Yu currently conducts tests using Dedicated Short Range Communications (DSRC) technology at Carleton’s Connected and Autonomous Vehicle Test Bed, but the May 17th, 2019 launch of the Ottawa L5 integrated test track in Nepean enables him to model cyber-attacks using Wi-Fi, 4G/LTE, and 5G infrastructure.
If vehicle communications systems were compromised on a wide scale – for example, if data transmitted by every traffic light in a city was changed to show ‘red’ simultaneously – an attacker could grind traffic to a standstill. Or, if every light were to transmit ‘green’, there could be thousands of collisions.
That has national security implications, and Yu’s research is funded by a three-year, $974,000 grant from the Canadian Safety and Security Program, which is led by Defence Research and Development Canada, an agency of Canada’s Department of National Defence.
“In the current environment, this type of security is not a big issue, because vehicles are not connected,” Yu says.
“In the future, vehicles will be connected to each other and the internet. It’s very dangerous if we don’t deal with security issues before connected and autonomous vehicle technologies are widely deployed.”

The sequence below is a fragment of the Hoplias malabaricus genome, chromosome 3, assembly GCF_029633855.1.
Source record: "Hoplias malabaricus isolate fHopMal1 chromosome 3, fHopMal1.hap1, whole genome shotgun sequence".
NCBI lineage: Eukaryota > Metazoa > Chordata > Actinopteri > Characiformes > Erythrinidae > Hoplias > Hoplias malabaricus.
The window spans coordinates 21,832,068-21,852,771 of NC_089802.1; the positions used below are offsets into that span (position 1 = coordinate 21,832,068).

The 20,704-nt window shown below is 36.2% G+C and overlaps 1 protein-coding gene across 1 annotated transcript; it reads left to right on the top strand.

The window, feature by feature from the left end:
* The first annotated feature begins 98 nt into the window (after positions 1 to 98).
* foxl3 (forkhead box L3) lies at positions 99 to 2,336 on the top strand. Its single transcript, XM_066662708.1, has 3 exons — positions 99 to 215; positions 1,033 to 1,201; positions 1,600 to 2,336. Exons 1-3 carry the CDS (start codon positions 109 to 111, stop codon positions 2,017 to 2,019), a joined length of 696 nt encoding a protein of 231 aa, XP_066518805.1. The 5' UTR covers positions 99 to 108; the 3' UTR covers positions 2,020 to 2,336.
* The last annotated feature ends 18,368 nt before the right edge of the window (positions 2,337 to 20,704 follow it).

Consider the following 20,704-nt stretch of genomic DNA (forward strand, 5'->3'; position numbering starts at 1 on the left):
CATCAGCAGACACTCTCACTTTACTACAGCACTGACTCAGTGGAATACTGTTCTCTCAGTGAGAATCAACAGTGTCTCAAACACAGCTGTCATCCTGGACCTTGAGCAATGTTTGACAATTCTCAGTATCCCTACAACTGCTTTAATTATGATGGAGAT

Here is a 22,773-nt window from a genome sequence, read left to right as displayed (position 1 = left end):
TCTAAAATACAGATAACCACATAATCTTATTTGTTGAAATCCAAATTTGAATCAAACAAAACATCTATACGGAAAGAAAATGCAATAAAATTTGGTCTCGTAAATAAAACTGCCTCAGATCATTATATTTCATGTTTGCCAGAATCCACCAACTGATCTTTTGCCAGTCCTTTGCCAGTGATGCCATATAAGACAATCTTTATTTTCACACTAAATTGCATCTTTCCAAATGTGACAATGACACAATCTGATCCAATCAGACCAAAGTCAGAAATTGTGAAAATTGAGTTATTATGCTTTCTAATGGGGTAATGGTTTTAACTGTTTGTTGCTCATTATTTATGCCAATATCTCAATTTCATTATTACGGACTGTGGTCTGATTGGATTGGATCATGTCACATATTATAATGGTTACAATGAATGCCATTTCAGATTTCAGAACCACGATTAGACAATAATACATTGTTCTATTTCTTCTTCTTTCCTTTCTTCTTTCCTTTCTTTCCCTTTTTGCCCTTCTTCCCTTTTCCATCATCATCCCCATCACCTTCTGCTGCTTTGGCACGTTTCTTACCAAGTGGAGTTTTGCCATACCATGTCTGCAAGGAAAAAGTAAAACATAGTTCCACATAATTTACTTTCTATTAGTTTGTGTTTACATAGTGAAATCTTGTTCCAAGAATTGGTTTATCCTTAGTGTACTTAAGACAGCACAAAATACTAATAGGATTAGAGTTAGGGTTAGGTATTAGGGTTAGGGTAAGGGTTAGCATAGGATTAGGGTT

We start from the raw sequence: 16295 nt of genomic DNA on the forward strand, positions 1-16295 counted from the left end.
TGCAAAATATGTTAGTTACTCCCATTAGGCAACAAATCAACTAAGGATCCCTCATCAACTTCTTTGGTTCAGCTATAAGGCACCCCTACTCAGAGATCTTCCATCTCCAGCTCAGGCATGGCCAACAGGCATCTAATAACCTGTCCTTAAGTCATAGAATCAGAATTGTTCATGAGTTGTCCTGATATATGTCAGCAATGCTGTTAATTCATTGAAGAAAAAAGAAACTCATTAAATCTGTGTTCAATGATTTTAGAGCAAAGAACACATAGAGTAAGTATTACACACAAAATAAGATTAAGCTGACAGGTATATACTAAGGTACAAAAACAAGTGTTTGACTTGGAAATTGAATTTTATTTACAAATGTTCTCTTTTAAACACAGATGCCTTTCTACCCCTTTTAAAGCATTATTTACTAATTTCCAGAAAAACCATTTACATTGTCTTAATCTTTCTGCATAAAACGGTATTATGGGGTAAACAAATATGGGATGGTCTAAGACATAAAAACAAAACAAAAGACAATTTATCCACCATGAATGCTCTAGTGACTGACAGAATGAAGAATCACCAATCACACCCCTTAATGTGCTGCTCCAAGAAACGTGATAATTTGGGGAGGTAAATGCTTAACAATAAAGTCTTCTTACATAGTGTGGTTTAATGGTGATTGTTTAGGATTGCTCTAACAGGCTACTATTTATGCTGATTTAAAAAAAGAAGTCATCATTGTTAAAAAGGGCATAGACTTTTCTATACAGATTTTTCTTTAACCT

Increasing efficiency with smart infrastructure
Ata Khan is working with the City of Ottawa to connect vehicles with infrastructure, and make the city’s roads more efficient.
The Eco-Drive II I2V Connected Vehicle Pilot Project is optimizing traffic flow and reducing greenhouse gas emissions by communicating information from Ottawa’s traffic lights to vehicles in the city’s fleet to increase fuel economy.
In research sponsored by City of Ottawa Traffic Management and Transport Canada’s Program to Advance Connectivity and Automation in the Transportation System (ACATS), the Eco Drive II project communicates two types of data from Ottawa’s 1,175 traffic signals.